Eric Stuart Dougall (13/04/1886 – 14/04/1918) was awarded the Victoria Cross for his actions on 10 April 1918 at Messines, Belgium.
The Citation, recorded in the London Gazette of Supplement: 30726, Page: 6571 reads:
“Lt (A /Capt) Eric Stuart Dougall, M C , late EFA (S R ).
For most conspicuous bravely and skilful leadership in the field when in command of his battery Captain Dougall maintained his guns in action from early morning throughout a heavy concentration of gas and high-explosive shell. Finding that he could not clear the crest owing to the withdrawal of our line, Captain Dougall ran his guns on to the top of the ridge to fire over open sights. By this time our infantry had been pressed back in line with the guns, Captain Dougall at once assumed command of the situation, rallied and organised the infantry, supplied them with Lewis guns, and armed as many gunners as he could spare with rifles With these he formed a line in front of his battery which during this period was harassing the advancing enemy with a rapid late of fire. Although exposed to both rifle and machine gun fire, this officer fearlessly walked about as though on parade, calmly giving orders and encouraging everybody He inspired the infantry with his assurance that “So long as you stick to your trenches I will keep my guns here” This line was maintained throughout the day, thereby delaying the enemy’s advance for over twelve hours. In the evening, having expended all ammunition, the battery received orders to withdraw. This was done by man-handling the guns over a distance of about 800 yards of shell-cratered country, an almost impossible feat considering the ground and the intense machine gun fire.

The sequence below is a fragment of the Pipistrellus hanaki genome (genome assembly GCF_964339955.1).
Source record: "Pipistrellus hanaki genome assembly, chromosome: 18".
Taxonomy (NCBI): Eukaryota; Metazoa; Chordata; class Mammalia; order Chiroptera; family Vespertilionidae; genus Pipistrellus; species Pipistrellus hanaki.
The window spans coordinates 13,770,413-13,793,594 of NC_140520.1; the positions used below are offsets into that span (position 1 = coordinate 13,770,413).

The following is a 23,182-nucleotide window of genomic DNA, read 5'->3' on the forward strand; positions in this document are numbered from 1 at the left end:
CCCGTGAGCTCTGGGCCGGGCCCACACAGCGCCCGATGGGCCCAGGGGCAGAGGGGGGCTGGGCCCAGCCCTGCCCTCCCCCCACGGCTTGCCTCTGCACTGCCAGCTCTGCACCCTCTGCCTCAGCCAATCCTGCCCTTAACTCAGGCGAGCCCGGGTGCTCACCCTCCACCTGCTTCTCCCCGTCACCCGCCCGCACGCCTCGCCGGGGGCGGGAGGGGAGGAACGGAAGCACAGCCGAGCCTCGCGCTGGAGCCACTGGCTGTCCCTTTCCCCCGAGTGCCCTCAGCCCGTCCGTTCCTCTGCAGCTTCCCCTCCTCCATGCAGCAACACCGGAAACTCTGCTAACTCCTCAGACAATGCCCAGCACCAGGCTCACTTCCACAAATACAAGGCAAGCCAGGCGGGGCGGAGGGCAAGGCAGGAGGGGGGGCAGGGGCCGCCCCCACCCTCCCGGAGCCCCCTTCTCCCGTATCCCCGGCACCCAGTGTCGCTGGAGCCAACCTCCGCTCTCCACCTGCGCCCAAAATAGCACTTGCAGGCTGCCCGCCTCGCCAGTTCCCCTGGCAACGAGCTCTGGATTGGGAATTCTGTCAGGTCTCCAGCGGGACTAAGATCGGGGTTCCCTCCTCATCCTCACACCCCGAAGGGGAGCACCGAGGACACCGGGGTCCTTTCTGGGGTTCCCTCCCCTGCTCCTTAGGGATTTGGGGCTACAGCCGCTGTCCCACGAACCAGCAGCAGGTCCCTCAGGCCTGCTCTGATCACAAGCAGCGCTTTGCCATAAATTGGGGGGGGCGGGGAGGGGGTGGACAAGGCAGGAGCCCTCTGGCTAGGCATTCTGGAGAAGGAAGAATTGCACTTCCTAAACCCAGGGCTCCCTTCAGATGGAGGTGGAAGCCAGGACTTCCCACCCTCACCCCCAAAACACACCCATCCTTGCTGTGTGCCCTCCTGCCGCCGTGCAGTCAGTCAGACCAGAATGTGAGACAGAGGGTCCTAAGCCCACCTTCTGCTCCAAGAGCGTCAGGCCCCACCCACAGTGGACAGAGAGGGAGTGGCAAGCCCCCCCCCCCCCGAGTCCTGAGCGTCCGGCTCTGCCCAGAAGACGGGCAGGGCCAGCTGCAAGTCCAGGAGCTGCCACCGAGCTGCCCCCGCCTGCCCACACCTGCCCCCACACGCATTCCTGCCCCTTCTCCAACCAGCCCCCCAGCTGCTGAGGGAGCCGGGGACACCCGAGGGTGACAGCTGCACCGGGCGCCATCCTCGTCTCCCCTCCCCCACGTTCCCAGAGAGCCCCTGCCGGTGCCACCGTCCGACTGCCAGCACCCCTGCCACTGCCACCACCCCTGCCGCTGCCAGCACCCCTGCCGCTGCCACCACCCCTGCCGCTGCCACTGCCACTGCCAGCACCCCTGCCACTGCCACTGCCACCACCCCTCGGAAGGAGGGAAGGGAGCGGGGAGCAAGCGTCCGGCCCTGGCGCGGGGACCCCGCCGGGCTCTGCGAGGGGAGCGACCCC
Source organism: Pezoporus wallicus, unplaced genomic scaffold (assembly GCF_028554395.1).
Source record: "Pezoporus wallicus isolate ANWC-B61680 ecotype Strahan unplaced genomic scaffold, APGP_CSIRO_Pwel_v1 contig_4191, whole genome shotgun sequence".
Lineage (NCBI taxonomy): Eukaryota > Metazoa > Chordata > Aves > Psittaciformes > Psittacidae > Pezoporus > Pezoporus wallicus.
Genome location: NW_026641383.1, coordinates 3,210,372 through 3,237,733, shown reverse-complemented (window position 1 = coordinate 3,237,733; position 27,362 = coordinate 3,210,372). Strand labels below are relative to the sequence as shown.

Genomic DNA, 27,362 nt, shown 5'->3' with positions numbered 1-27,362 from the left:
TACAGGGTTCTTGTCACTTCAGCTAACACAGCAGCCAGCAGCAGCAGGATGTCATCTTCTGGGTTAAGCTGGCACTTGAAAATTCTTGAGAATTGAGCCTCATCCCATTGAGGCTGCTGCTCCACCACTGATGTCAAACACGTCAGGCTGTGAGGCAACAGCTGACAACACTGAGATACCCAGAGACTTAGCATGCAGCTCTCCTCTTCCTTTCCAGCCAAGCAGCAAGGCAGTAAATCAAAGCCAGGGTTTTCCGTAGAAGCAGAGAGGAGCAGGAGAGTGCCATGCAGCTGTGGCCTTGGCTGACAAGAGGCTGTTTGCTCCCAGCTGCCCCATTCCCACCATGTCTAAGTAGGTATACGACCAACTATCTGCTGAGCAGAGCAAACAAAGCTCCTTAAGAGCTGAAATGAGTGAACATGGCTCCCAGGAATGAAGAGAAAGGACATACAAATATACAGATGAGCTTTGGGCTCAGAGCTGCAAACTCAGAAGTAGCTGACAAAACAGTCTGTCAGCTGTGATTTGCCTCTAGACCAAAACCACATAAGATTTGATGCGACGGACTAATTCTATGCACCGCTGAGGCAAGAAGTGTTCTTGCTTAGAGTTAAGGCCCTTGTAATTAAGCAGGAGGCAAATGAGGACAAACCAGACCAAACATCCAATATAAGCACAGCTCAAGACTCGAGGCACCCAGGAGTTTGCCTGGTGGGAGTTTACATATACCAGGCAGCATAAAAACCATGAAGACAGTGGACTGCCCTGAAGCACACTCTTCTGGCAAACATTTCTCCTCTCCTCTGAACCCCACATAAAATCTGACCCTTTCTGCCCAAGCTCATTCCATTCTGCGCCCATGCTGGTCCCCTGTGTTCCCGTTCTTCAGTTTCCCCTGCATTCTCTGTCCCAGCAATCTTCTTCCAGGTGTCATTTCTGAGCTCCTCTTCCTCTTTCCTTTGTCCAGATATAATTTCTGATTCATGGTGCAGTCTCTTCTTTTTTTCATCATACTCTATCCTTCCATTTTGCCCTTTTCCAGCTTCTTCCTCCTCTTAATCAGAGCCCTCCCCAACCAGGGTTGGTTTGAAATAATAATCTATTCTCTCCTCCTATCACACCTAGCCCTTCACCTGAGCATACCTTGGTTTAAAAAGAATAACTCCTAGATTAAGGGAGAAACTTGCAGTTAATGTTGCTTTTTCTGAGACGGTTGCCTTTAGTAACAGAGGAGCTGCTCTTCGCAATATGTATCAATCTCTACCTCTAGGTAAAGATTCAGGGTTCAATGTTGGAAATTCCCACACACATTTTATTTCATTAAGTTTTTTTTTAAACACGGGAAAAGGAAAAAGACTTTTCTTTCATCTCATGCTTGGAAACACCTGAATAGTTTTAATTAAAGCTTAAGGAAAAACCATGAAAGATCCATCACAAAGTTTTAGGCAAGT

Owing to Captain Dougall’s personality and skillful leadership throughout this trying day there is no doubt that a serious breach in our line was averted This gallant officer was killed four days later whilst directing the fire of his battery.”
He is buried in Westoutre British Cemetery, Heuvelland, Belgium
© DRW 2017-2018. Created 24/04/2017. Image courtesy of Mark Green.